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The Positive Side of the Ground Zero Mosque

Just as the 9/11 strikes exposed radical Islam to greater scrutiny, so too is the 9/11 mosque.

by
Raymond Ibrahim

Bio

August 4, 2010 - 12:00 am

Yesterday, a New York City panel paved the way for the building of the controversial “9/11 mosque” near Ground Zero. While vexing to many, there is one unintended consequence to this entire affair that deserves noting: like the 9/11 strikes a decade earlier, the controversy surrounding the 9/11 mosque has also been creating a stir, been making people think and talk — about Islam.

Consider: Before the Islamist strikes of 9/11, mainstream America was incognizant of the threat posed by radical Islam. Islamic apologetics and anti-U.S. polemics were unquestioned orthodoxy, not only in their natural habitat — academia — but more generally. After 9/11, however, the veil was partially lifted: a flood of books dealing with Islam, political Islam, jihad, sharia, “dhimmitude,” and any number of related topics appeared; politically incorrect books on Islam became bestsellers. The media began at least to acknowledge the existence of radical Islam; biased and politicized academics were exposed and refuted.

In other words, one unintended consequence of 9/11 was to make more Americans take note of Islam — which led to greater scrutiny of its formerly esoteric epistemology. After 9/11, it was no longer a few aging Orientalists who knew, for instance, that military jihad is obligatory in Islam, or that enmity for the infidel is standard, or that women and dhimmis are subjugated. The layman — the heart of democracy — began to be aware.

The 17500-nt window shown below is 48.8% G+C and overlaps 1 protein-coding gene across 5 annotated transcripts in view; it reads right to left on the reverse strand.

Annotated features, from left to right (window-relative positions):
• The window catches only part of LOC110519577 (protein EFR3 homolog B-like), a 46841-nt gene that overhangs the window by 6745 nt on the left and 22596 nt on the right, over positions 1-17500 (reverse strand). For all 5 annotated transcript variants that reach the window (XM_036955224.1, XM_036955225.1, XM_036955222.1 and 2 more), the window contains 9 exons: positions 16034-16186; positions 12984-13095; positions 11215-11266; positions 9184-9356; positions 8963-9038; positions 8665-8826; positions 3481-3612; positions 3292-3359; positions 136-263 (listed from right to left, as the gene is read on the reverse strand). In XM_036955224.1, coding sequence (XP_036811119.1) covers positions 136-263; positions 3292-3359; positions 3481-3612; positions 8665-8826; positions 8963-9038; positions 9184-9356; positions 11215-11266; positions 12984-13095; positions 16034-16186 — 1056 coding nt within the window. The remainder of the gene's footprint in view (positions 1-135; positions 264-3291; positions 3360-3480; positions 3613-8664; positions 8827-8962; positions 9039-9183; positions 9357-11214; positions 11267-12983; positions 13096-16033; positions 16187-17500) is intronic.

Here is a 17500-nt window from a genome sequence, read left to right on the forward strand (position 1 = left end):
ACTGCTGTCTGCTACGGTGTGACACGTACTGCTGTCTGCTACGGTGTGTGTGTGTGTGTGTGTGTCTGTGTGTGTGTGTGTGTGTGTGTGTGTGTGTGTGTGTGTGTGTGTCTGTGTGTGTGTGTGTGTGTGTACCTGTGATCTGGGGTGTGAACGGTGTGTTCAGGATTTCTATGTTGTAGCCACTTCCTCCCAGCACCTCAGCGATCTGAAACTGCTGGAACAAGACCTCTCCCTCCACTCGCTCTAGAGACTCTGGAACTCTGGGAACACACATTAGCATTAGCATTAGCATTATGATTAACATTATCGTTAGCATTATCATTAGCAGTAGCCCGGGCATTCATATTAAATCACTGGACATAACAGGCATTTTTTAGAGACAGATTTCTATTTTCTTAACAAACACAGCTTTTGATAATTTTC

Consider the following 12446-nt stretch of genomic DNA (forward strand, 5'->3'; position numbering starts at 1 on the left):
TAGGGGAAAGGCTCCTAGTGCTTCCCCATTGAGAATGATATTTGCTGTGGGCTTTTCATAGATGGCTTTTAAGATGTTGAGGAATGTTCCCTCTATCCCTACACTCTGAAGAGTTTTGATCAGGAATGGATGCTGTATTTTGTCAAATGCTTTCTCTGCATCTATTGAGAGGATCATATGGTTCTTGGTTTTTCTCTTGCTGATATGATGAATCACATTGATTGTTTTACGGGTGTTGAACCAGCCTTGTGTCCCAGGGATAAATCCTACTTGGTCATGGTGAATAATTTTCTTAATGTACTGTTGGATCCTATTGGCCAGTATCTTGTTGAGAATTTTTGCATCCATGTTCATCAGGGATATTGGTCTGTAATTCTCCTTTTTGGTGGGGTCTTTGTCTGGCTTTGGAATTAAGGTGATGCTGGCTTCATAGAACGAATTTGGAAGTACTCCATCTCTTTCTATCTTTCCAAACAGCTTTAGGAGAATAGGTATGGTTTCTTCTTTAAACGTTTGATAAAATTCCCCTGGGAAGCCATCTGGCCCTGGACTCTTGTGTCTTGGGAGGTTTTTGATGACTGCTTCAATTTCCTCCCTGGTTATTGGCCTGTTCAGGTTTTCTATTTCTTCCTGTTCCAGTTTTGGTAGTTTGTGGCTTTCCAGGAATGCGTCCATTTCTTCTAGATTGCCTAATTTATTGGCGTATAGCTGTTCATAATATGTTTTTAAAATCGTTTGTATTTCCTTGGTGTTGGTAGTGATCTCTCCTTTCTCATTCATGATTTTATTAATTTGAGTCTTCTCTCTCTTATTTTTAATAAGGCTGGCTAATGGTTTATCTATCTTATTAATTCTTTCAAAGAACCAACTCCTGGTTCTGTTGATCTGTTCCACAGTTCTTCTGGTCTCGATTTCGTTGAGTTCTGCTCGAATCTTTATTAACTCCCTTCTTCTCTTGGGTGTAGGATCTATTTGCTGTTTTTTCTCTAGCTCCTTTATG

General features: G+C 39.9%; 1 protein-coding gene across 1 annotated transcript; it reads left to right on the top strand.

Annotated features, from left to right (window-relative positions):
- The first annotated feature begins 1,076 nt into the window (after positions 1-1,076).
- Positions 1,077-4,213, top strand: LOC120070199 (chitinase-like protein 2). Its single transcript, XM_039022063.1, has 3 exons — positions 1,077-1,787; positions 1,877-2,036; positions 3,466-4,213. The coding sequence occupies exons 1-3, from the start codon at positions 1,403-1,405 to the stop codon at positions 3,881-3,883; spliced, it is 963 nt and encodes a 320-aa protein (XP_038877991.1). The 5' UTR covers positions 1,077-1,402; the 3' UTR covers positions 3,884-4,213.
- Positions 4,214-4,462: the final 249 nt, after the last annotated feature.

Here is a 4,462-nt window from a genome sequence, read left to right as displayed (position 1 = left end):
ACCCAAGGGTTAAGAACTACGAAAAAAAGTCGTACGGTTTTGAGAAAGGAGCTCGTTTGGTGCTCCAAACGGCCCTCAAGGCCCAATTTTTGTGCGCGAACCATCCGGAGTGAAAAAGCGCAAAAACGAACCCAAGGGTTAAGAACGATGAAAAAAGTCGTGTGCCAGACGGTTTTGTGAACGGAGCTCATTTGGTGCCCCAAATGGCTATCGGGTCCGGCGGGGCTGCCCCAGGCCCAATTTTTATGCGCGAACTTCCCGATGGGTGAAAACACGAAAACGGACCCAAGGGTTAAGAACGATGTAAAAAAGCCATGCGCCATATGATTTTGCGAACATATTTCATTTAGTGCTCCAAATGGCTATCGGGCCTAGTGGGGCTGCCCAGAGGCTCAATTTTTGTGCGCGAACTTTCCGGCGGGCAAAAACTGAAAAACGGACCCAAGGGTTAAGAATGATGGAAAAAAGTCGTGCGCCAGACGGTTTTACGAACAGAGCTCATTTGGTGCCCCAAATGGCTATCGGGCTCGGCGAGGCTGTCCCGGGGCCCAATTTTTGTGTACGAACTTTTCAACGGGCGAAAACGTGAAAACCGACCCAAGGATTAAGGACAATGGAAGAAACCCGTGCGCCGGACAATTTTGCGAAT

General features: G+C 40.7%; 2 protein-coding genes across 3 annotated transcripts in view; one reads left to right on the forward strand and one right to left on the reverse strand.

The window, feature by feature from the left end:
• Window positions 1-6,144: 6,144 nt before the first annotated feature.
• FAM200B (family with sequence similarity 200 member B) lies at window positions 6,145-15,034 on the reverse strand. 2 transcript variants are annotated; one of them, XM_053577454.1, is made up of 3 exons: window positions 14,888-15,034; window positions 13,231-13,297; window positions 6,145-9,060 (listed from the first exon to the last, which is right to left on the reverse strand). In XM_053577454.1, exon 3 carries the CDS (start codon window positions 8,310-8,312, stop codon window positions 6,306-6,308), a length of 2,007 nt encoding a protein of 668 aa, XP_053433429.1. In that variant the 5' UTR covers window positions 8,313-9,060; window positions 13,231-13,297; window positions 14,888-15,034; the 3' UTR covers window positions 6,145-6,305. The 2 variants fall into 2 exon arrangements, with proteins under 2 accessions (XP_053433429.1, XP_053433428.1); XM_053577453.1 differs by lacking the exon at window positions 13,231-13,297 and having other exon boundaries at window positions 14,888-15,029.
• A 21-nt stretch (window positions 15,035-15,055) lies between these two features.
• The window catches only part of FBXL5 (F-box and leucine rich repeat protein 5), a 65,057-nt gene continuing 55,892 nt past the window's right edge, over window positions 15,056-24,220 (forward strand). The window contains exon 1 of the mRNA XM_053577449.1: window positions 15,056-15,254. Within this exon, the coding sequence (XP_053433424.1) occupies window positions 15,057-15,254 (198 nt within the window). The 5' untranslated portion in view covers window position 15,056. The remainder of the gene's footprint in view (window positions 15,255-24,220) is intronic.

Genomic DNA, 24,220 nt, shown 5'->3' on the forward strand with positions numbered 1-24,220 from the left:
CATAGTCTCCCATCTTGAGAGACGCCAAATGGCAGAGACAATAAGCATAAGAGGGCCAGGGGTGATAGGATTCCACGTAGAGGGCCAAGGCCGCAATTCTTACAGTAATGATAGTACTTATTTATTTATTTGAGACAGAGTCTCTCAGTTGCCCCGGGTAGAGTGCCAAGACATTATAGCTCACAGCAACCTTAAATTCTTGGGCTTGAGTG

Thus, the 9/11 strikes were counterproductive to the Islamist cause. All Islamists, of course, desire what jihadist groups like al-Qaeda desire — the reestablishment of a global caliphate and enforcement of sharia law. But unlike al-Qaeda, most mature Islamists know that the time is not ripe for all-out violence, which only exposes their activities to greater scrutiny. In fact, Islamists have long found it more expedient to “destroy Western civilization from within,” necessitating projects such as the Middle East Forum’s Islamist Watch, which monitors and exposes subversive, nonviolent Islamist machinations on U.S. soil.

It is, however, ironic to note that, if an unintended consequence of 9/11 was to expose Islam to scrutiny, one decade later, the unintended consequence of the 9/11 mosque is the same. Since it became known, the mosque project has been reported by all mainstream media, including CBSCNN, Examiner.com, Fox News, Al Jazeera, the NY Daily News, the New York TimesReuters, the Wall Street Journal, the Washington Post, and the Washington Times.

Prominent political personalities, such as former House Speaker Newt Gingrich and 2008 Republican vice presidential candidate Sarah Palin, have also publicized the matter — the former arguing that the mosque project  is part of “an Islamist cultural-political offensive designed to undermine and destroy our civilization,” the latter calling it an “unnecessary provocation; it stabs hearts.” The National Republican Trust produced an ad saying the 9/11 mosque constitutes “an invitation for more” strikes like 9/11. Most recently, the Anti-Defamation League asserted that “the building of an Islamic Center at this location [near Ground Zero] is counterproductive to the healing process.”